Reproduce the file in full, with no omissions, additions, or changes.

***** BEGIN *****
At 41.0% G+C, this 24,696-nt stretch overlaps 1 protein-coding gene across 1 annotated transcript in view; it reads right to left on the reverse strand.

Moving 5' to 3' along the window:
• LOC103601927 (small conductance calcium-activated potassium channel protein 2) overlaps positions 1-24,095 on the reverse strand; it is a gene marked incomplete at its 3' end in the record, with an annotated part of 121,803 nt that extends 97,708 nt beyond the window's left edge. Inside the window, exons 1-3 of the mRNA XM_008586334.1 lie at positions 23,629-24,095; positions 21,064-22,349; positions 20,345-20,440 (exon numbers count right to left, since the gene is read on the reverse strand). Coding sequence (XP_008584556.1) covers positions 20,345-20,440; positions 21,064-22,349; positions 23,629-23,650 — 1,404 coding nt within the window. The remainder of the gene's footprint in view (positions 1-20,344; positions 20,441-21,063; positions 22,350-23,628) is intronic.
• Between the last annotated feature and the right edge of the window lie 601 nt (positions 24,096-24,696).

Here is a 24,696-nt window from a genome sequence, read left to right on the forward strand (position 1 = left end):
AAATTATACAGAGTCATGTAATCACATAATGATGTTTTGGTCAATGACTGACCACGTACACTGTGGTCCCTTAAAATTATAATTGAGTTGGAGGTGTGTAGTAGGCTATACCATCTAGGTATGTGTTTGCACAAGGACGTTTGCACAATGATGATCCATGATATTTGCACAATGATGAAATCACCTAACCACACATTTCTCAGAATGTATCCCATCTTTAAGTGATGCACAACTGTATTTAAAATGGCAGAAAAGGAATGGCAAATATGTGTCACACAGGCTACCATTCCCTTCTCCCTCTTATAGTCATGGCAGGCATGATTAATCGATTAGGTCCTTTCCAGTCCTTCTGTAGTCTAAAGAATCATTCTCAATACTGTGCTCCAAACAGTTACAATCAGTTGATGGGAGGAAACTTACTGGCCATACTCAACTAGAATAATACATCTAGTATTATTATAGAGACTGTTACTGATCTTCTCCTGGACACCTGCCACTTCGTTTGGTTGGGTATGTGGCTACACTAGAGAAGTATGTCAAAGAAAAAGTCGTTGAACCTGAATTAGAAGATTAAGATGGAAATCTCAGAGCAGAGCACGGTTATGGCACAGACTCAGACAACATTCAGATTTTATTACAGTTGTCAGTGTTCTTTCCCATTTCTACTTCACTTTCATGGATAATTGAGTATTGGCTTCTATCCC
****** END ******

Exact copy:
At 41.0% G+C, this 24,696-nt stretch overlaps 1 protein-coding gene across 1 annotated transcript in view; it reads right to left on the reverse strand.

Moving 5' to 3' along the window:
• LOC103601927 (small conductance calcium-activated potassium channel protein 2) overlaps positions 1-24,095 on the reverse strand; it is a gene marked incomplete at its 3' end in the record, with an annotated part of 121,803 nt that extends 97,708 nt beyond the window's left edge. Inside the window, exons 1-3 of the mRNA XM_008586334.1 lie at positions 23,629-24,095; positions 21,064-22,349; positions 20,345-20,440 (exon numbers count right to left, since the gene is read on the reverse strand). Coding sequence (XP_008584556.1) covers positions 20,345-20,440; positions 21,064-22,349; positions 23,629-23,650 — 1,404 coding nt within the window. The remainder of the gene's footprint in view (positions 1-20,344; positions 20,441-21,063; positions 22,350-23,628) is intronic.
• Between the last annotated feature and the right edge of the window lie 601 nt (positions 24,096-24,696).

Here is a 24,696-nt window from a genome sequence, read left to right on the forward strand (position 1 = left end):
AAATTATACAGAGTCATGTAATCACATAATGATGTTTTGGTCAATGACTGACCACGTACACTGTGGTCCCTTAAAATTATAATTGAGTTGGAGGTGTGTAGTAGGCTATACCATCTAGGTATGTGTTTGCACAAGGACGTTTGCACAATGATGATCCATGATATTTGCACAATGATGAAATCACCTAACCACACATTTCTCAGAATGTATCCCATCTTTAAGTGATGCACAACTGTATTTAAAATGGCAGAAAAGGAATGGCAAATATGTGTCACACAGGCTACCATTCCCTTCTCCCTCTTATAGTCATGGCAGGCATGATTAATCGATTAGGTCCTTTCCAGTCCTTCTGTAGTCTAAAGAATCATTCTCAATACTGTGCTCCAAACAGTTACAATCAGTTGATGGGAGGAAACTTACTGGCCATACTCAACTAGAATAATACATCTAGTATTATTATAGAGACTGTTACTGATCTTCTCCTGGACACCTGCCACTTCGTTTGGTTGGGTATGTGGCTACACTAGAGAAGTATGTCAAAGAAAAAGTCGTTGAACCTGAATTAGAAGATTAAGATGGAAATCTCAGAGCAGAGCACGGTTATGGCACAGACTCAGACAACATTCAGATTTTATTACAGTTGTCAGTGTTCTTTCCCATTTCTACTTCACTTTCATGGATAATTGAGTATTGGCTTCTATCCC